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operation in procdure

 
 
IcYdRIP
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      04-13-2005
I have to reuse the same call many times. so I plan to use a procedure.
I've read the reference manual and some books, But I still don't know
if it's possible to use a clock signal from entity in the procedure. I
mean, if there's a clk signal in the entity, and I define a procedure
in the package, the declaration as follow for example:

procedure dm9000_rd_data(signal clk : in std_logic; reg : in
std_logic_vector(7 downto 0); signal daBus : inout std_logic_vector(7
downto 0); signal cmd, cs, iowait, rd : out std_logic;

and can I use the clk as it's in a entity? such as clk's events and
values. or I can just read the clk value only?

thanks!

 
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Paul Uiterlinden
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      04-13-2005
IcYdRIP wrote:
> I have to reuse the same call many times. so I plan to use a procedure.
> I've read the reference manual and some books, But I still don't know
> if it's possible to use a clock signal from entity in the procedure. I
> mean, if there's a clk signal in the entity, and I define a procedure
> in the package, the declaration as follow for example:
>
> procedure dm9000_rd_data(signal clk : in std_logic; reg : in
> std_logic_vector(7 downto 0); signal daBus : inout std_logic_vector(7
> downto 0); signal cmd, cs, iowait, rd : out std_logic;
>
> and can I use the clk as it's in a entity? such as clk's events and
> values. or I can just read the clk value only?


WAIT is supported in procedures. Also attributes such as 'EVENT can be
used. That's why you must declare the formal parameter as signal.

Paul.
 
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cristian
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      04-13-2005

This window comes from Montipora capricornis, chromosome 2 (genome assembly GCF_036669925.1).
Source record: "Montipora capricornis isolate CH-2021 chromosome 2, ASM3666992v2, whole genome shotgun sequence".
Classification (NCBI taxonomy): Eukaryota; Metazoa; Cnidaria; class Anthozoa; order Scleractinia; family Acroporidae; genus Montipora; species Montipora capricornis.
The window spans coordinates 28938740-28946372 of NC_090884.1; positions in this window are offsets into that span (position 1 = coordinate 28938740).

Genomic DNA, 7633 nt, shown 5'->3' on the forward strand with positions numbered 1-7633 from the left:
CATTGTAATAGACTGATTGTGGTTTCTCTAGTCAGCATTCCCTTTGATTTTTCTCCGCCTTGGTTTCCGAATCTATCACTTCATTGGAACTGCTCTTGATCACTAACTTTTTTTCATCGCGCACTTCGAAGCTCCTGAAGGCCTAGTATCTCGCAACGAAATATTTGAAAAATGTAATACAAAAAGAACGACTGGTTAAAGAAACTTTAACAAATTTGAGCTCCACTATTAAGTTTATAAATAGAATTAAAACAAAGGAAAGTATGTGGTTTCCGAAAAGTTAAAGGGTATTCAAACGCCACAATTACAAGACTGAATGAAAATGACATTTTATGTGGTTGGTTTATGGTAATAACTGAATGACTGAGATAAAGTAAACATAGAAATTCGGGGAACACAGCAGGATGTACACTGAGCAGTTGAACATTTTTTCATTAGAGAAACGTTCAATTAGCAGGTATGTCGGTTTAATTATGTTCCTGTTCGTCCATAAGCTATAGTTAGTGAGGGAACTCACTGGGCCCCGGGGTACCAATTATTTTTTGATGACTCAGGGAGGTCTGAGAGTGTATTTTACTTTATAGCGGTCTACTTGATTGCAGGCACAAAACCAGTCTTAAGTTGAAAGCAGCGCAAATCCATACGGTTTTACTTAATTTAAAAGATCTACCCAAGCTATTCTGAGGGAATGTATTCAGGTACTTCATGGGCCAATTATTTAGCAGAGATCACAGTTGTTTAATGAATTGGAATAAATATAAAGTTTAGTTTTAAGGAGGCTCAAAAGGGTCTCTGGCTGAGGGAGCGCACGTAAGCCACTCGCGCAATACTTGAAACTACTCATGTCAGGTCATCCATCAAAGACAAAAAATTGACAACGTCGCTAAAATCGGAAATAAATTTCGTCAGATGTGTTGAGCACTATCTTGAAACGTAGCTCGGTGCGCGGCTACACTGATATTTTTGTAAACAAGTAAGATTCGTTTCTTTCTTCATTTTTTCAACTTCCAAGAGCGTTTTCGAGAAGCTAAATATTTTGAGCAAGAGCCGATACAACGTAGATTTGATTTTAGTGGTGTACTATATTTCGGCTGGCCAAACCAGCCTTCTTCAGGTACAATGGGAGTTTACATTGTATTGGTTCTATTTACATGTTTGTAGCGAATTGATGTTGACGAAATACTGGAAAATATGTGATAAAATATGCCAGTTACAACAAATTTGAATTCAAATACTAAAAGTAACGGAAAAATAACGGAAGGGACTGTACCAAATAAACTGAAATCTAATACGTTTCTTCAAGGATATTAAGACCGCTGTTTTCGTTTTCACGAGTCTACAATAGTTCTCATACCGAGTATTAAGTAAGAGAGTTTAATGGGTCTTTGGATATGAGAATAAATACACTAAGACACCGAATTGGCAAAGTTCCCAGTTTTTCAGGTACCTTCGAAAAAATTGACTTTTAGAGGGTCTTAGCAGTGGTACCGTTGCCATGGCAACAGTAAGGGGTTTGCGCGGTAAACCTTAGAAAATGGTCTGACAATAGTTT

The signals declared in the procedure declaration are local to the
procedure. So, you can have a clock signal for using within the
procedure.
When invoking the procedure you will associate a signal to the
procedure's clock signal. That associated signal can be the clock that
you have declared in the entity.
Since clock is declared as signal you can use all the attributes
available for signals.

rgds,

cristian

 
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Mike Treseler
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      04-13-2005
cristian wrote:
> The signals declared in the procedure declaration are local to the
> procedure. So, you can have a clock signal for using within the
> procedure.


A procedure can use a signal passed to it,
or a signal in the scope of the calling process,
but if I try to *declare* a signal inside a procedure
declaration, I will see something like this:

** Error: Signal declaration 'bozo' not allowed in this region.

Signals can be "local" to an architecture, block or package.

-- Mike Treseler
 
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IcYdRIP
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      04-14-2005
thank you !
since signal declaration is not allowed in the procedure. so the
signals used in a procedure must be passed from others.

but I have a doubt. if I invoke a procedure in a process, and the
process with a clock sensitive signal. since in a process, all sentence
are executed step by step. when invoking a procedure, the clock signal
maybe had a stabel value, not in the up edge or down edge. so what
about the clk's event property? or because the executing time is very
very short and is always lower than the smallest standard time scale,
the procedure will still use the event property? or all the property
will delayed for 1 clock cycle?
thank you!

 
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Mike Treseler
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      04-14-2005
IcYdRIP wrote:
> thank you !


You are welcome.

> but I have a doubt. if I invoke a procedure in a process, and the